Parish Values: Formation

This is a guest post by Jonathan Shelton. Jonathan and his wife, Candi, are a part of the Parish Leadership Team.

imageI’m a bit of a geek when it comes to the idea of spiritual formation. Granted, there are probably far more entertaining things to nerd out over, but I’m truly fascinated by our capacity for growth. I love watching it happen in others and I long for it to happen in me. As I’ve renewed my attempts to grow spiritually over the last decade or so, I’ve had to learn, re-learn, and unlearn many things. I’ve had to learn that the process doesn’t benefit much from exerting my self-will and a few heaping doses of brute force. It is far better accomplished by a consistent act of surrender and a permeating sense of availability to the hands of Christ as he smoothes some surfaces and sharpens others. He is every iteration of the master: the surgeon, the potter, the painter, the author; and we are the medium in which he works: the patient, the clay, the canvas, the story.

C.S. Lewis puts it this way:

 “Christ says, ‘Give me All. I don’t want so much of your time and so much of your money and so much of your work. I want You. I have not come to torment your natural self, but to kill it. No half measures are any good. I don’t want to cut off a branch here and a branch there, I want to have the whole tree down. Hand over the whole natural self, all the desires which you think innocent as well as the ones you think wicked – the whole outfit. I will give you a new self instead. In fact, I will give you Myself: my own will shall become yours.’ “

Jesus knows that we are incapable of becoming like him unless we have him. One of the things I’ve had to unlearn is my tendency to try harder; to be good enough, or smart enough, or strong enough. All my attempts to “pull myself up by my bootstraps” are simply barricades to Jesus accomplishing in me what he hopes to. As frustrating as it can be sometimes, he hasn’t designed our strength to be sufficient. It doesn’t mean that we stand aside and watch him like some out-of-body experience, but embracing our weaknesses makes way for his great strength. He tells us that his yoke is easy and his burden is light (Matt. 11:30). He makes it clear that there is work to be done, but it isn’t work we can’t bear. Sometimes it is easy. Other times it is remarkably difficult. The common denominator in all of it is this: The One who loves us more than anyone else ever has is shaping us into versions of ourselves that more clearly resemble him. He is holding the blueprint of our highest and most perfect self. Just as a painter has an idea of the finished product before the first brush stroke, Jesus sees a redeemed and restored version of us and is working in us and through us to move us closer, bit by bit, toward the masterpiece he had before we were born. Spiritual Formation is simply embracing the process instead of resisting it.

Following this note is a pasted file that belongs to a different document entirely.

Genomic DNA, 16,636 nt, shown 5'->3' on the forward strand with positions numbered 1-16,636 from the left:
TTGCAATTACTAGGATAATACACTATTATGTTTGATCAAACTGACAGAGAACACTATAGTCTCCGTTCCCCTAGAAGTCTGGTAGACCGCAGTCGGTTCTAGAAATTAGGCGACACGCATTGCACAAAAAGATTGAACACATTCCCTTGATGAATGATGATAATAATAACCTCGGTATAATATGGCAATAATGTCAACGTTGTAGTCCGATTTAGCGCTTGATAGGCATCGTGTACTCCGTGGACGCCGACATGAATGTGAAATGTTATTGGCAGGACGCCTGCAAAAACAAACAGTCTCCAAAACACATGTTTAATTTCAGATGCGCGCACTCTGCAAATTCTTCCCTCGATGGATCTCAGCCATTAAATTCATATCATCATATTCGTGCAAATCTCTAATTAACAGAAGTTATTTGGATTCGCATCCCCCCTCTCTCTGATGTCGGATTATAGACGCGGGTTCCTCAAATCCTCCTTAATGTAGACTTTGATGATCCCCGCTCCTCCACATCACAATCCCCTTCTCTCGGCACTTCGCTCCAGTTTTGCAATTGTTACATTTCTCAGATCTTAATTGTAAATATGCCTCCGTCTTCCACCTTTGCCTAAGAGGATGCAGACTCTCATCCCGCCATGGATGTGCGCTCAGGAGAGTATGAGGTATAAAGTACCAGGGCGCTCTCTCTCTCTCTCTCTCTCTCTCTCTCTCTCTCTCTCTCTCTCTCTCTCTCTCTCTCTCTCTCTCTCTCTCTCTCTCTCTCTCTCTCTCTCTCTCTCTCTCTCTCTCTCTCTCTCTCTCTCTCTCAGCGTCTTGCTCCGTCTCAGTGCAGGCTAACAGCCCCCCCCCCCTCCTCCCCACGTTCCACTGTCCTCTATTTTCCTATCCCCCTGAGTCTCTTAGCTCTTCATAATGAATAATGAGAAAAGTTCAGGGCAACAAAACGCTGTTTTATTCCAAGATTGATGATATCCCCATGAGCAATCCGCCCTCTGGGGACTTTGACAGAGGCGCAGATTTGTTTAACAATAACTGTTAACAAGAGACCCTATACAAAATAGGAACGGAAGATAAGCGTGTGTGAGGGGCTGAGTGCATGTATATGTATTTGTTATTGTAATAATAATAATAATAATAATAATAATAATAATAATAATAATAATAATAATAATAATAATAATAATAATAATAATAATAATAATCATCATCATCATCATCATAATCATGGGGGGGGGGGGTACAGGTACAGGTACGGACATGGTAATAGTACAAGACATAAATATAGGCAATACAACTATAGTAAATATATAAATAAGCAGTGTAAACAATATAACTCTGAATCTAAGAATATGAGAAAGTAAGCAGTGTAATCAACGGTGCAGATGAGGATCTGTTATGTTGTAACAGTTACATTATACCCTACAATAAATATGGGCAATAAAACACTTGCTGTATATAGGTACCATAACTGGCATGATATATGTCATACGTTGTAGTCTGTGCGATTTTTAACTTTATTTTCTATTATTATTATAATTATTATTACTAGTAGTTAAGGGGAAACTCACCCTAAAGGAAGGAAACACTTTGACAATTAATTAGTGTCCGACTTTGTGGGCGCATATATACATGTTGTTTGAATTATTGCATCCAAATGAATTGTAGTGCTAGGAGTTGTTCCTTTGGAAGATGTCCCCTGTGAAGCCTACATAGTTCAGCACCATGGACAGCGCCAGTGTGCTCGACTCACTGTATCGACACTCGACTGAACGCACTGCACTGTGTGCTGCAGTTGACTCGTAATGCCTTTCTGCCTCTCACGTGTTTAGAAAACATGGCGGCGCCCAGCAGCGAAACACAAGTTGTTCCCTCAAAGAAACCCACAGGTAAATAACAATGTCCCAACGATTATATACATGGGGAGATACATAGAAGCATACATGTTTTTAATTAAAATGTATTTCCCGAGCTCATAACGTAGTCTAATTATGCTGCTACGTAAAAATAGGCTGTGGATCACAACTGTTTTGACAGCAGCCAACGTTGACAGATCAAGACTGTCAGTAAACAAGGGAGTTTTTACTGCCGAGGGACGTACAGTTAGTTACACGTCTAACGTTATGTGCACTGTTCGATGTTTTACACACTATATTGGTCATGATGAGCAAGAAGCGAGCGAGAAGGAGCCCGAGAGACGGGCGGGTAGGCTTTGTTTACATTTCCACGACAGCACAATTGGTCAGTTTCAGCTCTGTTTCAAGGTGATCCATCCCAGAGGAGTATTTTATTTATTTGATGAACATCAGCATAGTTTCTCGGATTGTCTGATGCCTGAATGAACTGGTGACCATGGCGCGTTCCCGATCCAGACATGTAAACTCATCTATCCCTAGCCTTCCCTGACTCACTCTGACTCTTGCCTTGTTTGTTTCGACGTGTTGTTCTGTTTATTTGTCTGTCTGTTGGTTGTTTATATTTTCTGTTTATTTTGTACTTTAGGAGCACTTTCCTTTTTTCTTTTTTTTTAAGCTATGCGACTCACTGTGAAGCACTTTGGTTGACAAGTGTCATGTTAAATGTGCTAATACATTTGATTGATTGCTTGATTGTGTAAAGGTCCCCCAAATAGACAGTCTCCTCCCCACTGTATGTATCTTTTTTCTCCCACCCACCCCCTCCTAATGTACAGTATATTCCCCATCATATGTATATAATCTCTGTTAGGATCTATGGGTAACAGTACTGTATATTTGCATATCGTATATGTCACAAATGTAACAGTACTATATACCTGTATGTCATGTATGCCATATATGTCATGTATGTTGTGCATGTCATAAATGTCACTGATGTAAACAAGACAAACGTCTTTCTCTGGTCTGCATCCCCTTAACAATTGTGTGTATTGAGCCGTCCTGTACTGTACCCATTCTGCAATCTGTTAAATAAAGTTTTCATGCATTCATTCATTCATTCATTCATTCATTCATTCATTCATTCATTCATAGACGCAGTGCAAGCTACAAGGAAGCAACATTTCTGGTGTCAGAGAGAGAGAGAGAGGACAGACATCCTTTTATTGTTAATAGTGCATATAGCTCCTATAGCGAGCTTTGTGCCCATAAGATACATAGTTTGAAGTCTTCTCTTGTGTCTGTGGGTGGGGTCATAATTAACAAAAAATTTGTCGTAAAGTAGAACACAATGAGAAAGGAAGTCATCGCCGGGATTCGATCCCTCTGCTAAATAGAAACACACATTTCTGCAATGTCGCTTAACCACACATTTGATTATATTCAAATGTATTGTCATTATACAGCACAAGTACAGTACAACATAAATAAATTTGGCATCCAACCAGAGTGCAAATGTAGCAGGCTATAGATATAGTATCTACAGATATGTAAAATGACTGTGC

The process of becoming more like Jesus in every area of our lives seems daunting until we realize that he has given us himself to accomplish the task. And through him we can be poised to push the boundaries of the Kingdom of God a little further each day.

Parish Values: Kingdom

This is a guest post by Josh Lamm. Josh and his wife, Kristen, are part of our Leadership Team and  host a table group in South Forsyth. 

A few years back I got a call from my mom and dad asking for some help. Friends of theirs own a landscaping company – you know the type that makes your backyard look like it was imported from the French countryside. Over dinner one night they gave my parents the low down on how to make the garden in front of their house look amazing. This is where I come in – they needed me to put a shovel to good use.

I arrived at my parents’ house early one Saturday morning ready for a few hours of work. I honestly thought we were just going to add a few plants and call it a day. Man was I wrong. We started out by removing all of the existing plants and setting them to the side. While we were hard at work a huge truck backed into the driveway and dumped what to my best estimate was about a million pounds of organic soil. My dad then pulled a motorized tiller out of the garage. We spent the next couple hours tilling the dirt. Back and forth and side to side making sure we removed all rocks and debris. Then we started mixing in the organic soil. This took another couple of hours. Wheel barrel load after wheel barrel load of soil, it seemed like it would never end. As it began to get dark I noticed we hadn’t even started planting anything. It was becoming apparent that a second day was going to be needed.

Once again in the early morning of the next day I made my way over to my parents’ house. Today we would plant. Laying out all the new and old plants where we would like them. Paying attention to spacing and overall look, we took great care in choosing every spot based on the knowledge my parents friends had given us. Finally the time came to grab a shovel and start putting things in the ground. In my ignorance I just started digging holes only to find out there is a very intentional way to dig the hole so that the plant has the best chance to continue to grow. After almost two full days of work we stood back and marveled at what we had created. We were able to bring new life to a garden that had seen its better days.

That story came to mind over the past few days as I’ve been processing this idea of kingdom. I can remember a time in my life when I saw my faith as my lotto ticket to heaven. I was just waiting for my number to be called, but it’s so much more than that, isn’t it?

Could it be less about waiting for heaven and more about bringing heaven to earth?  I love the idea of joining with God in what he is doing here and now.  Just like my parents gave me an opportunity to help restore their garden, God is giving us the opportunity to join in His story of restoration.

Parish Values: Family

This is a guest post by Beth Nelson. Beth and her husband, Mike, are part of our Leadership Team and an important part of the Parish family.